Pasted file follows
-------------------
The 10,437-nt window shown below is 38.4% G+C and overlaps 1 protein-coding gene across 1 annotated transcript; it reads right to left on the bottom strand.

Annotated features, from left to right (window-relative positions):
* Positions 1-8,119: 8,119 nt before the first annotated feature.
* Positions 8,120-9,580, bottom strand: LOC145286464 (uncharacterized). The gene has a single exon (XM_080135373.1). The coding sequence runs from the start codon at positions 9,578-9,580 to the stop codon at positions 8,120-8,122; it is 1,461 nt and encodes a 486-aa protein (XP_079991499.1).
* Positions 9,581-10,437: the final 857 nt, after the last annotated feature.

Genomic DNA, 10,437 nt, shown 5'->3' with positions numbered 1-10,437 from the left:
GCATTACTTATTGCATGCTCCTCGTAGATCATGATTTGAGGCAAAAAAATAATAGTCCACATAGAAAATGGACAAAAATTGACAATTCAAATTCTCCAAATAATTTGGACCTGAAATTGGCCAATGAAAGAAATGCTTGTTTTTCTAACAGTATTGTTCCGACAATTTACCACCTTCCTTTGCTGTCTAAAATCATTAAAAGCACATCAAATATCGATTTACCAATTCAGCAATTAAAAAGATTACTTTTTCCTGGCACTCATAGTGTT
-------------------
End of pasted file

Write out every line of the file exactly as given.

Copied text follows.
The 10,437-nt window shown below is 38.4% G+C and overlaps 1 protein-coding gene across 1 annotated transcript; it reads right to left on the bottom strand.

Annotated features, from left to right (window-relative positions):
* Positions 1-8,119: 8,119 nt before the first annotated feature.
* Positions 8,120-9,580, bottom strand: LOC145286464 (uncharacterized). The gene has a single exon (XM_080135373.1). The coding sequence runs from the start codon at positions 9,578-9,580 to the stop codon at positions 8,120-8,122; it is 1,461 nt and encodes a 486-aa protein (XP_079991499.1).
* Positions 9,581-10,437: the final 857 nt, after the last annotated feature.

Genomic DNA, 10,437 nt, shown 5'->3' with positions numbered 1-10,437 from the left:
GCATTACTTATTGCATGCTCCTCGTAGATCATGATTTGAGGCAAAAAAATAATAGTCCACATAGAAAATGGACAAAAATTGACAATTCAAATTCTCCAAATAATTTGGACCTGAAATTGGCCAATGAAAGAAATGCTTGTTTTTCTAACAGTATTGTTCCGACAATTTACCACCTTCCTTTGCTGTCTAAAATCATTAAAAGCACATCAAATATCGATTTACCAATTCAGCAATTAAAAAGATTACTTTTTCCTGGCACTCATAGTGTT